So far on this entrepreneurial quest, I've picked up that making money on the internet as a publisher is a tricky enterprise--especially if the project aims to be journalistic.
It didn't used to be so tricky. In the beginning, when advertisers didn't know anything about the internet or its users, they were much more willing to spend money on, say, a display ad. Now, they know how many users click on ads, and they know how long those people stay on the product's site. And they use both of these indicators to determine whether or not advertising on a specific site is worth their while.
Take for example a site like Ecopolitology, which is part of Matt Embrey's LiveOak Network. Say there's a Nissan Leaf ad on the site. I don't know what Nissan's sales strategy is, but it would make sense that they would be targeting readers of a site like Ecopolitology--which focuses on the politics of climate change and clean energy. But Nissan doesn't want to be paying for ads unless people are clicking AND reading about the Leaf, and this puts publishers like Embrey in an awkward situation. Already strapped for cash and somewhat at the mercy of the advertisers, it may not be a smart business decision to run a story that examines the drawbacks of electric cars, especially if it mentions the Leaf. On the other hand, posts examining the environmental benefits of electric cars, or a video that highlights the high-tech features the Leaf, is the kind of content that might inspire more click-throughs.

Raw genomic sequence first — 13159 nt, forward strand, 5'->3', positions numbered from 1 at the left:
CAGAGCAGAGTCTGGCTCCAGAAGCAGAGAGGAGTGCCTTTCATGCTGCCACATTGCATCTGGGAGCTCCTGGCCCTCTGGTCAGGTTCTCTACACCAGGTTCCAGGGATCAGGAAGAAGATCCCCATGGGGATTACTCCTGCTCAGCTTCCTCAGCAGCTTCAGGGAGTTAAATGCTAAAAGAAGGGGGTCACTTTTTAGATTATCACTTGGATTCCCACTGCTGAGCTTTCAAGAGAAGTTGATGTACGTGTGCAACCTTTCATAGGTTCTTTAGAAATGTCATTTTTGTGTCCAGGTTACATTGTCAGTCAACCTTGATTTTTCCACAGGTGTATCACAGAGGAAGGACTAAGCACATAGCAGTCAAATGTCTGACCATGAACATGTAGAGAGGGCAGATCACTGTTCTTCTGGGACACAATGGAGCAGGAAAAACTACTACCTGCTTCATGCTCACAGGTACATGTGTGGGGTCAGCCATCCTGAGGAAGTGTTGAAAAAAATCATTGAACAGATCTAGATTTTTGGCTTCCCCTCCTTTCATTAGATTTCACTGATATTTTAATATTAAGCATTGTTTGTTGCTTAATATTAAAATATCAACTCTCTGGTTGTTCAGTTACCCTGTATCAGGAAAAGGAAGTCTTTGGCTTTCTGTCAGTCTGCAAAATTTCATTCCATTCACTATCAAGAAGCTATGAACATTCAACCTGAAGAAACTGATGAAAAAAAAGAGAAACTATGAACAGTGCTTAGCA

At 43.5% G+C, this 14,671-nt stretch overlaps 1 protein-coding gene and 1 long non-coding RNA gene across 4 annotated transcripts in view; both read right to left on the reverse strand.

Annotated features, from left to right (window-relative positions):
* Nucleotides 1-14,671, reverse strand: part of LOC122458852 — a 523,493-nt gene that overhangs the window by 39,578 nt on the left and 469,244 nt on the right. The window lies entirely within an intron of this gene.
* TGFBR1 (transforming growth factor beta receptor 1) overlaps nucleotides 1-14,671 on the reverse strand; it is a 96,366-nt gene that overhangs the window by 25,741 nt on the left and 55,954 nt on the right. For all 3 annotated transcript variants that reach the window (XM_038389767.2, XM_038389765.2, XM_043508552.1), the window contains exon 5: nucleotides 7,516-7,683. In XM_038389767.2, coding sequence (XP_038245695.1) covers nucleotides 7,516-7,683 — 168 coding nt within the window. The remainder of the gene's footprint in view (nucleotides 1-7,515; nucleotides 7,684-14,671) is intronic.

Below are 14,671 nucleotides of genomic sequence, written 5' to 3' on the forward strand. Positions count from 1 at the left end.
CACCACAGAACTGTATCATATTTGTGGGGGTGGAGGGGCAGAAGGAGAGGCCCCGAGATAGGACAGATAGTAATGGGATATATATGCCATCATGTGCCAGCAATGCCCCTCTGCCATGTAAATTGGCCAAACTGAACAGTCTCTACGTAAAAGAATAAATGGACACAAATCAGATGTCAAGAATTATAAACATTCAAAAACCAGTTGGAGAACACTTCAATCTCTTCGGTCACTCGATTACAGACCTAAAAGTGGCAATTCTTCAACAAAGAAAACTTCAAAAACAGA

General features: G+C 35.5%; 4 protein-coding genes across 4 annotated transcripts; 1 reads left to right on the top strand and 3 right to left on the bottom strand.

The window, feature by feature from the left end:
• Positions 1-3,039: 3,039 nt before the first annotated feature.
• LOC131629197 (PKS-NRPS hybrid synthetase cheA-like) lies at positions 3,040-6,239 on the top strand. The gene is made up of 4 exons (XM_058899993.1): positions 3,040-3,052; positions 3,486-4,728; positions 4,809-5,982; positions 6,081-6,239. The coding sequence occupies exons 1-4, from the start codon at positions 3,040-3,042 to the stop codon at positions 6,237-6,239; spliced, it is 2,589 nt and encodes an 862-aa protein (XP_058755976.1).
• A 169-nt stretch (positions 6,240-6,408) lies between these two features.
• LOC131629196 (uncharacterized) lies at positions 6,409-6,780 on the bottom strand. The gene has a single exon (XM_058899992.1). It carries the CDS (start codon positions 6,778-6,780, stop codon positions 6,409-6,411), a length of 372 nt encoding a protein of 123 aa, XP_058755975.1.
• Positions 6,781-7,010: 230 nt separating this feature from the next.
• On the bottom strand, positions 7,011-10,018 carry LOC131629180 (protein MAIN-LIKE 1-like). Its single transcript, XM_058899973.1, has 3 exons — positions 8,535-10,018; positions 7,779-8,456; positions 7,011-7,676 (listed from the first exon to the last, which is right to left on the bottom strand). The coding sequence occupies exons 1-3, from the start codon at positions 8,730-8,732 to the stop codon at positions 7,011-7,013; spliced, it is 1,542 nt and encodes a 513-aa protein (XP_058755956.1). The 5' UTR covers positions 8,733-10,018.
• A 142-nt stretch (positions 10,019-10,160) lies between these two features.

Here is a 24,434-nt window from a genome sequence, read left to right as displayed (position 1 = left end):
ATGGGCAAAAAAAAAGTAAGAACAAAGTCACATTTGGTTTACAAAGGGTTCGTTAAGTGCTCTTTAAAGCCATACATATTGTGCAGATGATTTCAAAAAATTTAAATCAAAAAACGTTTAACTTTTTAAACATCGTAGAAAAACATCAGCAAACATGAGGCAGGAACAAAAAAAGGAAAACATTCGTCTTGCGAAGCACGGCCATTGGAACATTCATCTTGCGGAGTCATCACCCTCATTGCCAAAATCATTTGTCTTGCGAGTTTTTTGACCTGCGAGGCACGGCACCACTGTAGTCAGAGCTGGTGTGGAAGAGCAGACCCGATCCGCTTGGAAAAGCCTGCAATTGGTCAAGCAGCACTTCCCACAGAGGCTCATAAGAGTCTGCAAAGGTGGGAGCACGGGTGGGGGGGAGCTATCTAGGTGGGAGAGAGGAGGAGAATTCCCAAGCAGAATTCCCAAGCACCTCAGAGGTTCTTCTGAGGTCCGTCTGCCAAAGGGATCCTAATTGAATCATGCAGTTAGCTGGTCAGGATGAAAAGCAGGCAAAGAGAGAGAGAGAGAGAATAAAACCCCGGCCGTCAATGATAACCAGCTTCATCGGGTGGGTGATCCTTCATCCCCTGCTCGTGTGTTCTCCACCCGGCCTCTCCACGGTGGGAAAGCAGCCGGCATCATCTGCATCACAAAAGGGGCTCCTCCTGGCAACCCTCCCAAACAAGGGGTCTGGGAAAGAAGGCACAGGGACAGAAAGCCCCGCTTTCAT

Obviously, every advertiser offers a different product, and each relationship is different. Some--like, for example, one with an online college, or a Haiti earthquake relief organization--are not so inherently awkward as the Nissan example. But still, the current situation is something wannabe publishers, as well as wannabe multimedia content-makers, should be thinking about.